BYU–Hawaii taught me we are all God’s children.

There Are More Sports Than Soccer

I grew up playing soccer. I came to BYUH knowing that the sport in the world is soccer. Soon after my arrival, I was exposed to such sports such as volleyball, basketball, tennis, swimming, and the list is endless.


I mentioned earlier that I served in student leadership for three years. Student leaders’ roles in our day were to organize various activities throughout the year. Management and organizational skills were required. If you did not have them, you needed to develop them quickly. I came to the position unprepared but expected to learn quickly. I am grateful to my colleagues who patiently taught me how to do things.

On my return to South Africa, I was quickly given responsibilities to lead. For example, for ten years I was asked to lead Seminaries and Institutes of Religion for 36 countries on the continent of Africa. In some of these countries we were introducing the programs for the first time. Many of the current crop of Church leaders would have grown up without parents in the Church which meant their exposure to the foundations of the gospel would have been the Seminaries and Institutes of Religion programs. To have learned how to lead and initiate things from this campus benefited me a lot.

Church Callings

I served in several Church leadership positions including being in the bishopric and in the elders quorum presidency. Such callings introduced me to the Church governance I would need upon my return to the African continent. For over a decade, I served in the stake presidency and for five years as an Area Seventy. BYU–Hawaii leadership experiences helped me to be the spiritual leader that the Lord required. As an Area Seventy, I travelled the continent testifying of the restored gospel of Jesus Christ. Allow me to share some of my experiences testifying in various callings that I had.

In 2016, I was asked to speak by the president at the stake conference in Jinja, Uganda. I spoke about the importance of the temple. At the end of the conference, as I left the chapel, a young lady handed me a piece of paper. There were so many people wanting to talk and to stop and have a conversation. As my car drove away, I looked at the paper, I noticed that she had written a long list of people and next to each name was a specific blessing a person needed such as a land dispute and passing a high school exam. I have never forgotten her innocent face. Every time I visit a temple, she is always on my mind. She lived a thousand miles away from the temple but somehow, she knew that the temples are important.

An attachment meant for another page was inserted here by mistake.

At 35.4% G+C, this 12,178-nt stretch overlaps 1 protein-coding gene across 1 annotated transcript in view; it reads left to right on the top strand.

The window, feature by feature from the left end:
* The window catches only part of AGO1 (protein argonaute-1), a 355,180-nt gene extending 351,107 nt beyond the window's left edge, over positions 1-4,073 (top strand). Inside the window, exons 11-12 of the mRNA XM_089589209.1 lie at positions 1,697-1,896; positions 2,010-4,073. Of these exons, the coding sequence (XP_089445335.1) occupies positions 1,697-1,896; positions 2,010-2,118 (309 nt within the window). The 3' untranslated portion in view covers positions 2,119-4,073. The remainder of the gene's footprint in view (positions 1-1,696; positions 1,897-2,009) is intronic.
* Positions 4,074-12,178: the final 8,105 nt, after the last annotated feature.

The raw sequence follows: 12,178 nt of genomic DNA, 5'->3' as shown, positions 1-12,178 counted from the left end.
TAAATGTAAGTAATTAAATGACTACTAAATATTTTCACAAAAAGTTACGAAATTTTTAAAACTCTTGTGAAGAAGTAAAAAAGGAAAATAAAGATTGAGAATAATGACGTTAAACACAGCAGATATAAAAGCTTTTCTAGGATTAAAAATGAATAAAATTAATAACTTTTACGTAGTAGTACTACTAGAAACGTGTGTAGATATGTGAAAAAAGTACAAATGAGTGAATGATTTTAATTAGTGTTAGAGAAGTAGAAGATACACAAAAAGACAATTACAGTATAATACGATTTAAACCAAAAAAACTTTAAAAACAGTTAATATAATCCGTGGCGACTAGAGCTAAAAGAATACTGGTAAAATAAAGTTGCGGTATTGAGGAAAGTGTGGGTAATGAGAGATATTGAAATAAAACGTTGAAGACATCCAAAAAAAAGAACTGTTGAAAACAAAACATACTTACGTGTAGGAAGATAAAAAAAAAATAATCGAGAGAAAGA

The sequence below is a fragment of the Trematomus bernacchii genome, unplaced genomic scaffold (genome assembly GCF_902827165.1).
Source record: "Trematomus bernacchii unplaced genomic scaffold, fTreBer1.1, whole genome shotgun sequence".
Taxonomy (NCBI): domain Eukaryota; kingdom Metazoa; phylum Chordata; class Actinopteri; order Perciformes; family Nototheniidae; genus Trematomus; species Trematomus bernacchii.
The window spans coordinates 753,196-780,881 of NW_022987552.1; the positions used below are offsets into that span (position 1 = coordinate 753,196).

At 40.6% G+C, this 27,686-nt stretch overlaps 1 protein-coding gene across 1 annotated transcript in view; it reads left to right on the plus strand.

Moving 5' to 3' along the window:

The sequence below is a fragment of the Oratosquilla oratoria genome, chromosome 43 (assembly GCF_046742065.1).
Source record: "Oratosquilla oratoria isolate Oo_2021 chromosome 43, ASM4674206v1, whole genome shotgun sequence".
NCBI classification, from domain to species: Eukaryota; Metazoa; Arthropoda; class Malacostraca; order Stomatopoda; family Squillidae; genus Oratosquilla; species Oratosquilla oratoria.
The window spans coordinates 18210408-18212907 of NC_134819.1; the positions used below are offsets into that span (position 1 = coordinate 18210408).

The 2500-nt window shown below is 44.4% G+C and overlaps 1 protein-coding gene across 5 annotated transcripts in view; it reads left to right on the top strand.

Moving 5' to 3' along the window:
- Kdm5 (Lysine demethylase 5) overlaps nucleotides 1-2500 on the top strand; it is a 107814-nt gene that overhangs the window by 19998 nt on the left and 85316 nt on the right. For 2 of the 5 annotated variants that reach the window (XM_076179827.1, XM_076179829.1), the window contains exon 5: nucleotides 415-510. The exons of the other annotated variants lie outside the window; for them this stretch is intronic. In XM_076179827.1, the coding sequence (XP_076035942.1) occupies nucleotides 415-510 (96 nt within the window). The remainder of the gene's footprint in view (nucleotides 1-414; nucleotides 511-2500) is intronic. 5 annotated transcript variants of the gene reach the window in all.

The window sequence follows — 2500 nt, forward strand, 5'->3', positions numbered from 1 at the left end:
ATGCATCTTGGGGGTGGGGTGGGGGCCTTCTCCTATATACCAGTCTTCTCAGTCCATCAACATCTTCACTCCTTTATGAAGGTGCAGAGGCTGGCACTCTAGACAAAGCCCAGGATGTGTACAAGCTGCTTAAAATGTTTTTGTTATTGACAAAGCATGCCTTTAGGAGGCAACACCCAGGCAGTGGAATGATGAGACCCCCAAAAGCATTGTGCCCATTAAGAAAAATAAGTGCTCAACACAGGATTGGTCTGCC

Another experience about how my leadership in the Church has blessed me took place when my wife and I were serving as mission leaders in the Kenya Nairobi Mission. We visited the town of Molo in the western part of Kenya. Our missionaries had contacted a pastor. I went there to see his congregation and assess the situation for further teachings. I was asked to address the congregation. I spoke about the sacrament. I spoke about how important this ordinance is and why we partake of the sacrament weekly. I shared my testimony and then invited questions. A young lady raised her hand and she said, “President, if the sacrament is important to you, then give it to us.” I have never forgotten the strength in her voice as she asked, give it to us. I left wondering how many of us as Latter-day Saints really understand the importance of the sacrament.

Leadership learned on this campus has blessed me. Leadership opportunities that have been given to me since then have been a great blessing to me and the people I was assigned to minister to. We minister to individuals.

Strengthening of Testimony and Remaining True to Covenants

While serving on the student council, our administration decided to attend a temple session on Fridays. My education about the House of the Lord started. I performed my first temple baptism in the Laie Temple. Today, I am an ordinance worker in the Johannesburg South Africa Temple.